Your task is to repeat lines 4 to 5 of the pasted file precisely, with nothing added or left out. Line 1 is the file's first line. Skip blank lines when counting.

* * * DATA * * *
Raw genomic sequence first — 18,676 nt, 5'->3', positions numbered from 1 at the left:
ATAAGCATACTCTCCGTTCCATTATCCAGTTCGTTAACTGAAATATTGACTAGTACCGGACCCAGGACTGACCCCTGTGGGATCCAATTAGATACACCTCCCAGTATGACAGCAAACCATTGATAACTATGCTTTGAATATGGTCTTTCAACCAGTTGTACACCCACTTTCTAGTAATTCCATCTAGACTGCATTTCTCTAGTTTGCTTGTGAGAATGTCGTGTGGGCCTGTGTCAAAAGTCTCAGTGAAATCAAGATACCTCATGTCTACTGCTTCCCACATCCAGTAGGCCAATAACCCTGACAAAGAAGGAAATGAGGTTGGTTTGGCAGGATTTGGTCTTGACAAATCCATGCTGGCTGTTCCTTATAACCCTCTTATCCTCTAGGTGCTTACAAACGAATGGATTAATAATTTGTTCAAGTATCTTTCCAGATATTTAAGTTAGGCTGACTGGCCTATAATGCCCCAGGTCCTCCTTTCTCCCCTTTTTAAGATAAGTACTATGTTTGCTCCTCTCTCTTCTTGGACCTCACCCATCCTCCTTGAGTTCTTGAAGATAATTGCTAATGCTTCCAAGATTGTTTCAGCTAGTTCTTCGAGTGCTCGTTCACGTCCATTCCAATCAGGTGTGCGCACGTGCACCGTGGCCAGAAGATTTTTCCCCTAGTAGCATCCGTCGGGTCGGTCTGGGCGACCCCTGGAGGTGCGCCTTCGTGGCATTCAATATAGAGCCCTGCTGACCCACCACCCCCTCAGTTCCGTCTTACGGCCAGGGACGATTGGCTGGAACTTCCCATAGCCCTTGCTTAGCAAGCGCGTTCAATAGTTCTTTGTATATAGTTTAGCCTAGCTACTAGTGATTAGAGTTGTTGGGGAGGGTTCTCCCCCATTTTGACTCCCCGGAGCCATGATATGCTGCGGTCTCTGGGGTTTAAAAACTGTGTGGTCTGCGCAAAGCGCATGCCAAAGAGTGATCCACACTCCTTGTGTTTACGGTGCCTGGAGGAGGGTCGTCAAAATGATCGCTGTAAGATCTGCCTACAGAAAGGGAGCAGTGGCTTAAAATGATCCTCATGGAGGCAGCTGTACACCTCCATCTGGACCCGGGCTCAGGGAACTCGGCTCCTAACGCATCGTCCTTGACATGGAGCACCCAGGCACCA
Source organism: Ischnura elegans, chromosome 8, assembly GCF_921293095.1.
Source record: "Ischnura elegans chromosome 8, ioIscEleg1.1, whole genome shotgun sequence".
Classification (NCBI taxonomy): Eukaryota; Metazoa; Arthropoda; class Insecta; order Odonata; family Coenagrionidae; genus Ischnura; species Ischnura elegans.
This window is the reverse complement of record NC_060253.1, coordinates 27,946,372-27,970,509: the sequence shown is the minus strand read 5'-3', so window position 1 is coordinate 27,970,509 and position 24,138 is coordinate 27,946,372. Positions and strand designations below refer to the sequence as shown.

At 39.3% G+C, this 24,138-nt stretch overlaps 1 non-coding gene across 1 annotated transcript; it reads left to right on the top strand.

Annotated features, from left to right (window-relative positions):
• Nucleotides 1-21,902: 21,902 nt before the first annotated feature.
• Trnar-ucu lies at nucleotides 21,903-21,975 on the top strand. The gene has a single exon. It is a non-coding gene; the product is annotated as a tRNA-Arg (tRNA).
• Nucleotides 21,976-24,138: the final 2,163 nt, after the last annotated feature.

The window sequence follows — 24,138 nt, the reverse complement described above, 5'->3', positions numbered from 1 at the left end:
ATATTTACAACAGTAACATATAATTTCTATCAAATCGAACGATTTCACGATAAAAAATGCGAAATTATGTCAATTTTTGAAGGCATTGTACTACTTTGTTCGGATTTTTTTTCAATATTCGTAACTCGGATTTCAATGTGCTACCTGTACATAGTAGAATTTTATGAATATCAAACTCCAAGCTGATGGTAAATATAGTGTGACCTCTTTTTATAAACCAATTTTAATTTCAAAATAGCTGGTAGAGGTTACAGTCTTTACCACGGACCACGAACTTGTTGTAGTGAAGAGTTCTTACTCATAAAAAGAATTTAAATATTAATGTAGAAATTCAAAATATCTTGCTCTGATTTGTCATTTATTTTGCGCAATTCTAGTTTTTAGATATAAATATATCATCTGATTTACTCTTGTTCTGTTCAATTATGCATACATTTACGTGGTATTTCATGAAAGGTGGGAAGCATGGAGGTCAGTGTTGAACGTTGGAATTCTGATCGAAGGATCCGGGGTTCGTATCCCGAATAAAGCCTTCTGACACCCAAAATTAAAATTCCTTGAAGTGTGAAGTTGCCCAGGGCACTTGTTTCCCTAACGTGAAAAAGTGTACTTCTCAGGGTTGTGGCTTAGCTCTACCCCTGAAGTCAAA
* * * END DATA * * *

Source record: "Ischnura elegans chromosome 8, ioIscEleg1.1, whole genome shotgun sequence".
Classification (NCBI taxonomy): Eukaryota; Metazoa; Arthropoda; class Insecta; order Odonata; family Coenagrionidae; genus Ischnura; species Ischnura elegans.